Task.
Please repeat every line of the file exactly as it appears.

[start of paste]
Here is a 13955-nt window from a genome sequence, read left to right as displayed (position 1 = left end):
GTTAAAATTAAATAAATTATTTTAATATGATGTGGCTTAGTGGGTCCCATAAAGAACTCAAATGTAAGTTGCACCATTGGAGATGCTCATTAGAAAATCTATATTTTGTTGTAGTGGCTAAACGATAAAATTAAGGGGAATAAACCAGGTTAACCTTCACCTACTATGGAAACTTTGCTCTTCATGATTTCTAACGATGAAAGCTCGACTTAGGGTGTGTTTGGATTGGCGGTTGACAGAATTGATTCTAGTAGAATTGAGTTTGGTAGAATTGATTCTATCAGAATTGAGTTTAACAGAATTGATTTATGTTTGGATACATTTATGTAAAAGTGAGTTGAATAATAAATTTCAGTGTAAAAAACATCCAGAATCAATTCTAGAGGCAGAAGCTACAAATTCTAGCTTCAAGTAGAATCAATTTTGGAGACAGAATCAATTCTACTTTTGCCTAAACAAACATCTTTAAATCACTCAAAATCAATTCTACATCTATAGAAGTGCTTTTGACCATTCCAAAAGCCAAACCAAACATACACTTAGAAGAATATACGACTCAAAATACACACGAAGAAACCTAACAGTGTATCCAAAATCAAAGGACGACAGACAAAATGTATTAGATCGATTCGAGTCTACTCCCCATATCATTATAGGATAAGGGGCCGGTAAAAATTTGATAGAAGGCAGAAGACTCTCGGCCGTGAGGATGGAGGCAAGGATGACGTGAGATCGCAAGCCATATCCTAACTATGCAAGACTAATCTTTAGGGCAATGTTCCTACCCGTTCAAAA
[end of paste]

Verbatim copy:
Here is a 13955-nt window from a genome sequence, read left to right as displayed (position 1 = left end):
GTTAAAATTAAATAAATTATTTTAATATGATGTGGCTTAGTGGGTCCCATAAAGAACTCAAATGTAAGTTGCACCATTGGAGATGCTCATTAGAAAATCTATATTTTGTTGTAGTGGCTAAACGATAAAATTAAGGGGAATAAACCAGGTTAACCTTCACCTACTATGGAAACTTTGCTCTTCATGATTTCTAACGATGAAAGCTCGACTTAGGGTGTGTTTGGATTGGCGGTTGACAGAATTGATTCTAGTAGAATTGAGTTTGGTAGAATTGATTCTATCAGAATTGAGTTTAACAGAATTGATTTATGTTTGGATACATTTATGTAAAAGTGAGTTGAATAATAAATTTCAGTGTAAAAAACATCCAGAATCAATTCTAGAGGCAGAAGCTACAAATTCTAGCTTCAAGTAGAATCAATTTTGGAGACAGAATCAATTCTACTTTTGCCTAAACAAACATCTTTAAATCACTCAAAATCAATTCTACATCTATAGAAGTGCTTTTGACCATTCCAAAAGCCAAACCAAACATACACTTAGAAGAATATACGACTCAAAATACACACGAAGAAACCTAACAGTGTATCCAAAATCAAAGGACGACAGACAAAATGTATTAGATCGATTCGAGTCTACTCCCCATATCATTATAGGATAAGGGGCCGGTAAAAATTTGATAGAAGGCAGAAGACTCTCGGCCGTGAGGATGGAGGCAAGGATGACGTGAGATCGCAAGCCATATCCTAACTATGCAAGACTAATCTTTAGGGCAATGTTCCTACCCGTTCAAAA